Yamaha's RX-V667 is one of the best midrange AV receivers of 2010, with excellent sound quality, a best-in-class user interface, and more connectivity than its competitors, but it may be more AV receiver than you need.
In recent years, Yamaha's AV receivers have disappointed us, with fewer features than competitors and some confusing design choices. The Yamaha RX-V667 is a return to form for the company. There can be no complaints about HDMI connectivity, with the RX-V667 packing six ports, including a front-panel input. The Yamaha also comes packed with all kinds of niche audio connectivity features that others have left out, including pre-outs and 7.1 analog audio inputs.
We were also really impressed with the new graphical user interface, which has leapfrogged the competition and is the best we've seen so far. And unlike the disappointing sound of last year's RX-V665BL, the RX-V667 is the upper tier of sound quality in the midrange price level, although keen ears will note that it's still a step behind the Denon AVR-1911.
The lack of out-of-the-box iPod/iPhone connectivity and its relative high price keep the Yamaha from being our top value pick this year--that honor goes to the Pioneer VSX-1020-K ($450 street price)--but the RX-V667 is an excellent choice if you need all the niche functionality it offers.
The RX-V667 has a two-tone look, with the top half getting the glossy black treatment and the bottom getting brushed-metal styling. There's an LCD screen in the center of the top half, with a row of buttons underneath. There are also several buttons on the bottom half of the receiver, and overall it's a more cluttered look than we like. Front-panel connectivity includes an HDMI port and a standard AV input. It's not a stylish receiver, like the Marantz NR1601 or even the Denon AVR-1911, but at least it's not quite as bulky as the Onkyo HT-RC260.
Yamaha's new graphical user interface (GUI) is the best we've seen on a midrange AV receiver this year. Press the "On Screen" button and the color menus pop up on the left-hand side of the screen. You'll also notice that it's capable of overlaying over whatever video signal you're currently watching, which no competitors offer.
We were really impressed with how logically the menus were arranged and how responsive they were to remote commands. Unfortunately, we didn't have a YDS-12 dock on hand to try out the GUI with a connected iPod, but the manual does indicate that you're able to browse your iPod using the onscreen display.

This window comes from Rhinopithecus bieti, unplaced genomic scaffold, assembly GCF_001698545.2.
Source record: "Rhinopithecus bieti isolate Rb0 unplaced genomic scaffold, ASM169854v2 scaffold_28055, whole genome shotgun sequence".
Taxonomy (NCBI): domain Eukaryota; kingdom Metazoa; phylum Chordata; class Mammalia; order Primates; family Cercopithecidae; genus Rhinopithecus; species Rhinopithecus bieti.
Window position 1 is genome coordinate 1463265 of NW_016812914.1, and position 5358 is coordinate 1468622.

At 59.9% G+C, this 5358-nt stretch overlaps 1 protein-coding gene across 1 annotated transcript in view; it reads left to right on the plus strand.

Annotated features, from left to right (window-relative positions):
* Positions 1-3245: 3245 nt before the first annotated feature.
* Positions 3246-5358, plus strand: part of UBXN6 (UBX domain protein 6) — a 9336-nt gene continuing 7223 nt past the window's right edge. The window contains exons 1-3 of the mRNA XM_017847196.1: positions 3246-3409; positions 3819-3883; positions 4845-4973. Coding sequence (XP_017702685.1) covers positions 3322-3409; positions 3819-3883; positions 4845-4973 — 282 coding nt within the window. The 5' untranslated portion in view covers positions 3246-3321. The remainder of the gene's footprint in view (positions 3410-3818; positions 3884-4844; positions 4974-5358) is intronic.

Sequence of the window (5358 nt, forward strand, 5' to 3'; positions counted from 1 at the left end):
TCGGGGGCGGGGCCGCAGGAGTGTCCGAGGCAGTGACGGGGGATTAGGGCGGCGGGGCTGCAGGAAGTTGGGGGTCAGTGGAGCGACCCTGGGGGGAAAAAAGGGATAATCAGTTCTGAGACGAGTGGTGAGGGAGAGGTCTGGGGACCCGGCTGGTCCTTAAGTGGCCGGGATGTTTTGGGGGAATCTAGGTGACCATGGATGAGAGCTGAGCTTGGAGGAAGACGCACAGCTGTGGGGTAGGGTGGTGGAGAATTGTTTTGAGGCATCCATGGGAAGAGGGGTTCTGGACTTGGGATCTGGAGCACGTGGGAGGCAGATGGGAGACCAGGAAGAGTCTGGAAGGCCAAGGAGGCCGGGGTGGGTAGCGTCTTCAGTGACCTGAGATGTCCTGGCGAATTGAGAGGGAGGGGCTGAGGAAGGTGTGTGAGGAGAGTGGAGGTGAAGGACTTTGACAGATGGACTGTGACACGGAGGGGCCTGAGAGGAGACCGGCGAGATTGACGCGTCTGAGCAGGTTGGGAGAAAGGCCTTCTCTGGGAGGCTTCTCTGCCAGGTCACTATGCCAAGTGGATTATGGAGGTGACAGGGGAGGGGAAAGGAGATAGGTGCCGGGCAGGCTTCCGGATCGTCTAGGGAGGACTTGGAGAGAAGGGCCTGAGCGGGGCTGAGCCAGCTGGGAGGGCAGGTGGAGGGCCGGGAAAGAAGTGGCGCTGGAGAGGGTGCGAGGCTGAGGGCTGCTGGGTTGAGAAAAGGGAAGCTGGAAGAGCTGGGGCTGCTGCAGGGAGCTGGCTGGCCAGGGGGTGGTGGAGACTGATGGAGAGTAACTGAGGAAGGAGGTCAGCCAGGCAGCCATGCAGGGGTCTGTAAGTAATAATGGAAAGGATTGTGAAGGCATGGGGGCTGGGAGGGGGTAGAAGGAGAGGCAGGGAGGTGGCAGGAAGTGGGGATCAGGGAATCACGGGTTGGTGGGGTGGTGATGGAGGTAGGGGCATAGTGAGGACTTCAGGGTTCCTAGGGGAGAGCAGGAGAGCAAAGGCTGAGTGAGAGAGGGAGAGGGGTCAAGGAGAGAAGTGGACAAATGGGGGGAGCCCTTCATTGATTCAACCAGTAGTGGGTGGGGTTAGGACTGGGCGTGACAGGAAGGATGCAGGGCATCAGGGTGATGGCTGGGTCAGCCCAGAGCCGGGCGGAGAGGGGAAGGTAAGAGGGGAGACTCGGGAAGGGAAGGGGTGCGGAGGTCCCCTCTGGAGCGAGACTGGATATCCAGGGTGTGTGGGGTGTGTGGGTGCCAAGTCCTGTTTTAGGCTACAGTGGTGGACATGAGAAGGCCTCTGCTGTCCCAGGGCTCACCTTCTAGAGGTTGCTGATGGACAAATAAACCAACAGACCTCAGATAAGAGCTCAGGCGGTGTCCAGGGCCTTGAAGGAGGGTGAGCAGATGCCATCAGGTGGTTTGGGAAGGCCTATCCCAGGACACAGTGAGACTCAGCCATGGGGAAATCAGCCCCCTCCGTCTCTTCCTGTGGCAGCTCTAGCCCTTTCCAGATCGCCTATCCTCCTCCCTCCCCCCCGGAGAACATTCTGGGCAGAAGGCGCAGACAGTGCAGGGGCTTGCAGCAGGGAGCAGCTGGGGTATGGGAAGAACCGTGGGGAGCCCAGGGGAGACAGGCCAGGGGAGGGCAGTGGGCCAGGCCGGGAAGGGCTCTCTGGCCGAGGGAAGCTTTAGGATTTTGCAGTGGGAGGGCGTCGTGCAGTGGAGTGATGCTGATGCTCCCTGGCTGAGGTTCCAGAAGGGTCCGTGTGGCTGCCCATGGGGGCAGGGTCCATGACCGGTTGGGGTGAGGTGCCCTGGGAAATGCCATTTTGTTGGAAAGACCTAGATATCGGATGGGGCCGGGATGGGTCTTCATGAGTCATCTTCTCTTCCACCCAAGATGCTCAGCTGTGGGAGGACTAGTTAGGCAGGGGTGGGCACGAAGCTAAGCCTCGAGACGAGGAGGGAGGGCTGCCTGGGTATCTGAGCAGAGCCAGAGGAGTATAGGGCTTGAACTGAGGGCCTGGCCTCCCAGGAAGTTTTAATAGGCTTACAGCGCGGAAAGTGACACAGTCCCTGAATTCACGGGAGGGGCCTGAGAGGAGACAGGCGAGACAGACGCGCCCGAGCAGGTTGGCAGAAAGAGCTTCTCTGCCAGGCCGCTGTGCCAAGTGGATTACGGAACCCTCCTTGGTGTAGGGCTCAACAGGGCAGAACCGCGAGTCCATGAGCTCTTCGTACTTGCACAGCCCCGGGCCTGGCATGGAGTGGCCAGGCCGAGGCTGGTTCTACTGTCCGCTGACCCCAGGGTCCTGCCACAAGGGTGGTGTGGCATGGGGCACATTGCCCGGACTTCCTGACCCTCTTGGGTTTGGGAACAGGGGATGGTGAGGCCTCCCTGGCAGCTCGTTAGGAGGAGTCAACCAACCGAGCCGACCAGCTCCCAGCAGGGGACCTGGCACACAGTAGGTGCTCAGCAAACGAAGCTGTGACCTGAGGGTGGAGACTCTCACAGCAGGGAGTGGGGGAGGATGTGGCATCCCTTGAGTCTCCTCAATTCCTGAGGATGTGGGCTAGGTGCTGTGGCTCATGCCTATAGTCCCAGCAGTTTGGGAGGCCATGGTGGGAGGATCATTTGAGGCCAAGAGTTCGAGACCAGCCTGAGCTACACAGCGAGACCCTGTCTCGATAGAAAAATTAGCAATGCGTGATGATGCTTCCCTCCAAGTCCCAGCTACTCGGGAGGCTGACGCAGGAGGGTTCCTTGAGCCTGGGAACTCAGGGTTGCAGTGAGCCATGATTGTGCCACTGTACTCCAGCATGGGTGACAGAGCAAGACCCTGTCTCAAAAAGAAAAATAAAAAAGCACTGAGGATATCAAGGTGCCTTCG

Video connectivity is excellent, with the RX-V667 featuring six total HDMI inputs. There's also enough analog video connectivity for any legacy devices you have laying around. In all, you can connect eight total HD devices at once, which is the most we've seen at this price range.
The included remote is packed with buttons. Though we appreciate that Yamaha provided direct access to each input up top, the buttons are similarly sized and aligned in uneven grids; it can be confusing, especially for tech novices. The rest of the remote is completely filled with buttons, too, including a number pad and playback controls for controlling, say, a Blu-ray player. We prefer the simpler remote offered on Onkyo's receivers. Of course, if you're going with a component-based home theater, it's probably a good idea to invest in a universal remote anyway.
Yamaha's Parametric Room Acoustic Optimizer (YPAO) automatic speaker calibration system determines speaker sizes and volume levels, measures the distances from the speakers to the listener, sets the ideal subwoofer to speaker crossover point, and confirms that all of the speaker cables are correctly hooked up.
That's pretty standard stuff for receivers, but we think Yamaha's YPAO is one of the easiest auto setups to use. Plug in the (supplied) Optimizer microphone and make your way through the RX-V667's great-looking and nicely organized GUI menus. Once you're on the Auto Setup menu, just press the "Start" button and the YPAO will send a short series of test tones to all the speakers and subwoofer.